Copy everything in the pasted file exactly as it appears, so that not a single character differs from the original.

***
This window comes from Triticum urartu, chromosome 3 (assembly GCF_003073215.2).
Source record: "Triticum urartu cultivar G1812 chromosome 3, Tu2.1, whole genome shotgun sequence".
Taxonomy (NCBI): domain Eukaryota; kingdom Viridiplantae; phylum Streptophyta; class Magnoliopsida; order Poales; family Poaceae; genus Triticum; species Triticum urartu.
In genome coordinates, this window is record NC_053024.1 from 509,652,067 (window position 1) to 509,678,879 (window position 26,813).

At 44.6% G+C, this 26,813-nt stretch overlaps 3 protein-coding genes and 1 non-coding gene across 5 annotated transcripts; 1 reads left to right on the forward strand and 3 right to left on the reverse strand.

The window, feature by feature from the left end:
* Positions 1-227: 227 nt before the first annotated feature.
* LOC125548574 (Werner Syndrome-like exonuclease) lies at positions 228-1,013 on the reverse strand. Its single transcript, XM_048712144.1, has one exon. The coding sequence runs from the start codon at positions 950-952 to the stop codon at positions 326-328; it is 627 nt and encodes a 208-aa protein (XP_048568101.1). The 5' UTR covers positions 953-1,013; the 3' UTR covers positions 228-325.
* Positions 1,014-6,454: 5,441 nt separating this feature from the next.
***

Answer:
This window comes from Triticum urartu, chromosome 3 (assembly GCF_003073215.2).
Source record: "Triticum urartu cultivar G1812 chromosome 3, Tu2.1, whole genome shotgun sequence".
Taxonomy (NCBI): domain Eukaryota; kingdom Viridiplantae; phylum Streptophyta; class Magnoliopsida; order Poales; family Poaceae; genus Triticum; species Triticum urartu.
In genome coordinates, this window is record NC_053024.1 from 509,652,067 (window position 1) to 509,678,879 (window position 26,813).

At 44.6% G+C, this 26,813-nt stretch overlaps 3 protein-coding genes and 1 non-coding gene across 5 annotated transcripts; 1 reads left to right on the forward strand and 3 right to left on the reverse strand.

The window, feature by feature from the left end:
* Positions 1-227: 227 nt before the first annotated feature.
* LOC125548574 (Werner Syndrome-like exonuclease) lies at positions 228-1,013 on the reverse strand. Its single transcript, XM_048712144.1, has one exon. The coding sequence runs from the start codon at positions 950-952 to the stop codon at positions 326-328; it is 627 nt and encodes a 208-aa protein (XP_048568101.1). The 5' UTR covers positions 953-1,013; the 3' UTR covers positions 228-325.
* Positions 1,014-6,454: 5,441 nt separating this feature from the next.